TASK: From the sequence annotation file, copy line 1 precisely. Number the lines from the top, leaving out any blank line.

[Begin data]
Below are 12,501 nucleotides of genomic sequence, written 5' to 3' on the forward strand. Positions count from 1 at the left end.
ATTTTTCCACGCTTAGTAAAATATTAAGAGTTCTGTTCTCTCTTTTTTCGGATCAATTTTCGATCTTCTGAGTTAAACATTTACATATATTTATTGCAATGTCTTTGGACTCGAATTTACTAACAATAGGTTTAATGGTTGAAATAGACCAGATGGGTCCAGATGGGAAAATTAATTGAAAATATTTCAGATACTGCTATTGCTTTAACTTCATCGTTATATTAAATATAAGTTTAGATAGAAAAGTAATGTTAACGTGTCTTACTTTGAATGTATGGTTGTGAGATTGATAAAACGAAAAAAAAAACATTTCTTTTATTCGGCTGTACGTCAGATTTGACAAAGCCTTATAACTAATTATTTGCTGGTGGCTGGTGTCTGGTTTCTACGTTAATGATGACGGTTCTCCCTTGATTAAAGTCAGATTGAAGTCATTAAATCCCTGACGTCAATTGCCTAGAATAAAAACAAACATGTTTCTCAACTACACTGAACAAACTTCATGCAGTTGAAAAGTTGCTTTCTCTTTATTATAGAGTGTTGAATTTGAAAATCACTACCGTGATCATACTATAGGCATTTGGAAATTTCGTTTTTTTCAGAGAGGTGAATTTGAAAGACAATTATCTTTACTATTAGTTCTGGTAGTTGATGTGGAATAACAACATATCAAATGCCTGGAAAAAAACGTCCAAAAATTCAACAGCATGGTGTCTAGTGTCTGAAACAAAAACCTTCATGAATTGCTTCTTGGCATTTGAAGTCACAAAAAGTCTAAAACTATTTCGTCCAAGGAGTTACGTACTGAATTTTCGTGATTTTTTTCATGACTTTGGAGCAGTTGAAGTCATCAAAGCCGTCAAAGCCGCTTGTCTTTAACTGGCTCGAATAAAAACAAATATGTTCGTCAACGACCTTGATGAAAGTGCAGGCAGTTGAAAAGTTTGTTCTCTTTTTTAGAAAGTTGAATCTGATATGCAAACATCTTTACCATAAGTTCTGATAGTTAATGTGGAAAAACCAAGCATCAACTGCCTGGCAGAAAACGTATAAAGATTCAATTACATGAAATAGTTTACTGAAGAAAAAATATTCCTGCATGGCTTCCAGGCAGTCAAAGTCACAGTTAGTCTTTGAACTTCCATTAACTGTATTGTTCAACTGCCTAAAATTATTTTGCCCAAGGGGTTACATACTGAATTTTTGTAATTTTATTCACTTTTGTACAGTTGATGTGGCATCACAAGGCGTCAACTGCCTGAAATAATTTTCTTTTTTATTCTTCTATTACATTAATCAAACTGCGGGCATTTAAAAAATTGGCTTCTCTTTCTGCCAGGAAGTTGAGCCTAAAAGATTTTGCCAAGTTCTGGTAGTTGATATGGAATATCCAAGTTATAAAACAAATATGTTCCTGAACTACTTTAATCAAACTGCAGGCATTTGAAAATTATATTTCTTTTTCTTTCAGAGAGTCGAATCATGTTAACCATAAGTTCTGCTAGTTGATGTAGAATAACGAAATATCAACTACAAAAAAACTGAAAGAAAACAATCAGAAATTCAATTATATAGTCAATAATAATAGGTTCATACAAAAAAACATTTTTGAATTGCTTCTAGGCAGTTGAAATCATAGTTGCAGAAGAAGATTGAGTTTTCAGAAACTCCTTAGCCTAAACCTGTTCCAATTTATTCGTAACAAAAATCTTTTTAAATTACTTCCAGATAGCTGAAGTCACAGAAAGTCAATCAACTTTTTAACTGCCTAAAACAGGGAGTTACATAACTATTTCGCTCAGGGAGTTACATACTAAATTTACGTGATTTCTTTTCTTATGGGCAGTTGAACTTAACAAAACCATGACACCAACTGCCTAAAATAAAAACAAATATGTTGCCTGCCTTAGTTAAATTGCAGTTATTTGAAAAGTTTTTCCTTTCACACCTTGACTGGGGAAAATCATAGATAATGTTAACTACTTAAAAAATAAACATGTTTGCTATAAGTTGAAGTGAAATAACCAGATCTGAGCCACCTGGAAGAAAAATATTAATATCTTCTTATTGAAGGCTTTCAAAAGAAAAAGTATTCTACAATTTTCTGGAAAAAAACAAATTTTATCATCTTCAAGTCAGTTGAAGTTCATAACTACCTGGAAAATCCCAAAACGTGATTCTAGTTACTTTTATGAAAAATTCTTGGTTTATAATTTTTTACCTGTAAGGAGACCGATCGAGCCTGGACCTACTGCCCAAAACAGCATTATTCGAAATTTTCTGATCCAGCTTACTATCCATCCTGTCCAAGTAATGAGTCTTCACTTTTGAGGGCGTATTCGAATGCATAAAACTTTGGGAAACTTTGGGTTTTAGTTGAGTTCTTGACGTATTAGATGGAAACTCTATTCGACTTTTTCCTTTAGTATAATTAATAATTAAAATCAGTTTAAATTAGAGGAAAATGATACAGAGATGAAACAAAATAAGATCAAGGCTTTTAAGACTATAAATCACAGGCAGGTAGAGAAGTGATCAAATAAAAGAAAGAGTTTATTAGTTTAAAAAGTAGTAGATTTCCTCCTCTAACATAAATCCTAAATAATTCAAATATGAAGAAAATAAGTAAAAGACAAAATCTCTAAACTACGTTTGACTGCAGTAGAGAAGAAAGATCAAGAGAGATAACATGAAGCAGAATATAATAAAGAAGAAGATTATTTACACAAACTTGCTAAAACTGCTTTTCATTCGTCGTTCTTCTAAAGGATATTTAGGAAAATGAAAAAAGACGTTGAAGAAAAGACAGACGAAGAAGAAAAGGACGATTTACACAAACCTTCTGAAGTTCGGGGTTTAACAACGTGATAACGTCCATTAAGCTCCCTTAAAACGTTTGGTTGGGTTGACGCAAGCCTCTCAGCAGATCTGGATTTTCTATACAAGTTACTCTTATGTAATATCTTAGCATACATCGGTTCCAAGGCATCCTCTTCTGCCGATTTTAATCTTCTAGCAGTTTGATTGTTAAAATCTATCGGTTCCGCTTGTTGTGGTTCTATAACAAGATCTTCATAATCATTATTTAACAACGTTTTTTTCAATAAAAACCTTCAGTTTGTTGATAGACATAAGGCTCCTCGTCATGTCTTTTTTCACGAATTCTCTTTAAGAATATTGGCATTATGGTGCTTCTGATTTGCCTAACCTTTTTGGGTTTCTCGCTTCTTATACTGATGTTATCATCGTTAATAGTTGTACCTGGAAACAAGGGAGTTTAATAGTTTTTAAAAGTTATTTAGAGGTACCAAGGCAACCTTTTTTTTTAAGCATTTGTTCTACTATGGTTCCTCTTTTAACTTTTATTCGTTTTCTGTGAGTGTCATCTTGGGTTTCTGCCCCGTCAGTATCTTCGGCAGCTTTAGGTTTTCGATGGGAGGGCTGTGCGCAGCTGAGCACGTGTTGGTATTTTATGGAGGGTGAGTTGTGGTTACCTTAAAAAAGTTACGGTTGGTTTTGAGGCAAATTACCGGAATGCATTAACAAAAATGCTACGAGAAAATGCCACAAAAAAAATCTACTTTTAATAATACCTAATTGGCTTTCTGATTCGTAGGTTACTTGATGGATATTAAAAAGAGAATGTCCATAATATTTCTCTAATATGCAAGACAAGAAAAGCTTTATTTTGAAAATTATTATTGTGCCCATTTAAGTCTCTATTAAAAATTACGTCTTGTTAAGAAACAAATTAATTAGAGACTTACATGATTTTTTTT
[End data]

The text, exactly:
Below are 12,501 nucleotides of genomic sequence, written 5' to 3' on the forward strand. Positions count from 1 at the left end.